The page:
I start to dig as the man next to me gives me a few pointers such as staying away from the clay and looking for areas that contain more gravel. We fill up our buckets as kids run around pointing their parents to where they think the best spots are. Once we’ve gathered our dirt, we move to a shaded area for sifting. Here, we pour our material over a strainer that removes sand, clay and dirt, leaving only solid rocks and hopefully a few star garnets. Now that we have our material sorted, it’s time to wash the rocks, so we head to the matching sluice boxes where clean water runs constantly. While I’m not wearing Levi’s overalls, an old cowboy hat and 5-year-old beard, I do get a small sense of what prospecting is all about. Stephanie and I make the obligatory bet on who is going to find more, and who is going to find the biggest.
We begin to wash our rocks. The experienced woman across from us tells us to really scrub the rocks hard in the sluice to make sure all the dirt is off because you don’t want to miss any. Hartsock also makes this a point saying that often the forestry techs will go over to the discarded rock pile, splash a little water on it and find a few garnets guests have accidently thrown out. My first clean batch comes up, and I have my first star garnet, about the size of a penny. The art of discovery is addicting and after washing all our rocks and discovering about a half dozen garnets, we decide to repeat the process again.
After all is said and done, we’ve spent several hours playing in the dirt, dug up 18 garnets, met interesting people and found another fun out-of-the-way activity in North Idaho. Once we’re done, each miner brings the stones in to be weighed, and we each come out with about 1.5 ounces. I got the biggest, but Stephanie unearthed the most getting us back to even on our bet. We ask Hartsock how we did, and she replies “OK.” “What you’re really looking for are garnets that are nice and round and about 1 to 1.5 ounces, those tend to make the best finished stones. But if you had a good time, that’s really all that mattered right?”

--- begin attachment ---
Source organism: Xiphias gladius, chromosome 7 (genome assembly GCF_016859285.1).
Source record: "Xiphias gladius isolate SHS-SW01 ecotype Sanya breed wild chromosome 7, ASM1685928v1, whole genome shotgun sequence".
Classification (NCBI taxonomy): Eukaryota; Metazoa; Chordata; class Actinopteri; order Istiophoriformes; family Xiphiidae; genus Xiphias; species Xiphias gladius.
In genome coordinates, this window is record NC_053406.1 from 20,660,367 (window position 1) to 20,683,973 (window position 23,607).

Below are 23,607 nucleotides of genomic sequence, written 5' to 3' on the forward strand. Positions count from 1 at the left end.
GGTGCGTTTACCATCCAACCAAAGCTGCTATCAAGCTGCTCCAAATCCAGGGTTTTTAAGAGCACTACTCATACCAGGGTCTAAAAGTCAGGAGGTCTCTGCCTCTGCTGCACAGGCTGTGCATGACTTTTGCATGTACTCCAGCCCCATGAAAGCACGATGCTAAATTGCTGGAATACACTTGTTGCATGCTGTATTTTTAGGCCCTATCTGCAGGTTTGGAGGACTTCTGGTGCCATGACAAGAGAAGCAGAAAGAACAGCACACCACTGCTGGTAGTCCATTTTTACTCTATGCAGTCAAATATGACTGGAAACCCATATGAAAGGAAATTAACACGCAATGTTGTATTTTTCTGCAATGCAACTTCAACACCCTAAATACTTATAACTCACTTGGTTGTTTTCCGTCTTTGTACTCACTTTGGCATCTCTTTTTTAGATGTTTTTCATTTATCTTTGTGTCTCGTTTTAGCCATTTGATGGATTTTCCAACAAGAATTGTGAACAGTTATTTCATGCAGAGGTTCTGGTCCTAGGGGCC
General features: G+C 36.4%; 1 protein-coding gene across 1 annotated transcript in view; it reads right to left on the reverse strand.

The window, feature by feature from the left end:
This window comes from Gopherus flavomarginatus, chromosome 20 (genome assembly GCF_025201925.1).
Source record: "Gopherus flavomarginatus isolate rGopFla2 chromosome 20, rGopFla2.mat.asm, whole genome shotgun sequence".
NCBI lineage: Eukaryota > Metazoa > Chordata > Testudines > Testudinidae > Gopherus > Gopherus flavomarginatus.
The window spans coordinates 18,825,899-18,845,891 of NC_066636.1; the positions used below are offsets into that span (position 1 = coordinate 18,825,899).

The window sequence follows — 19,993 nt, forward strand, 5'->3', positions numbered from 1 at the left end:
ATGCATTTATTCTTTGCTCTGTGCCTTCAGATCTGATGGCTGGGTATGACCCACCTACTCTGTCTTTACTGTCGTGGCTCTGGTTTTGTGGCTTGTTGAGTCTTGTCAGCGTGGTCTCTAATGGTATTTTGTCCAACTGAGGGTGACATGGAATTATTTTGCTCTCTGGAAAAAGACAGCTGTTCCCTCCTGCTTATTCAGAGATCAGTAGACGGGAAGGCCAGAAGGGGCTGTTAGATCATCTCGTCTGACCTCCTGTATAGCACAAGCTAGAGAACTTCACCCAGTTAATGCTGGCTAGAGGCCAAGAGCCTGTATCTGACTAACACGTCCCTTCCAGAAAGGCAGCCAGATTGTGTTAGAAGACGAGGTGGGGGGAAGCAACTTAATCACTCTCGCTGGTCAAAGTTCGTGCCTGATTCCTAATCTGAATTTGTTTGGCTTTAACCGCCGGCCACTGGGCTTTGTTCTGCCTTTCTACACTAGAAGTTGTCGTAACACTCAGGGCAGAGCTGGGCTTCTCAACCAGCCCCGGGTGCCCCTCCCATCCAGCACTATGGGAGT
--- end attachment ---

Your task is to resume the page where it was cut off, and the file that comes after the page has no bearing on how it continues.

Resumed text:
Last year, the area saw visitors from all 50 states and seven countries. Already this summer, they’ve had people from Taiwan, Japan and Canada. Janet says about one-third of the visitors are returning customers, one-third are tourists driving through Idaho, and one-third are first-time regional visitors. “We see a lot of Scout groups and school groups, and that’s a lot of fun because all the kids are always very interested in what’s going on here,” Hartsock said. Youth groups get a great deal with the organization paying $10 for the permit and each youth participant costs only a dollar.
Most visitors keep the unpolished stones as keepsakes, but if you’re lucky enough to locate a few nice ones, you can take them into an experienced cutter to see if you have a four- or six-ray stone. On your first visit, ask around for advice as there will likely be several rock hounds present who visit the site frequently and can help point you to a polisher. There are very few gemologists outside of the Idaho Panhandle who cut these stones, and you’re hard pressed to find star garnet jewelry too far from Coeur d’Alene, making these stones truly unique to our area. You might not be discovering gold nuggets, rubies or emeralds, but a day of discovery doesn’t have to always be profitable, but this one will certainly be memorable.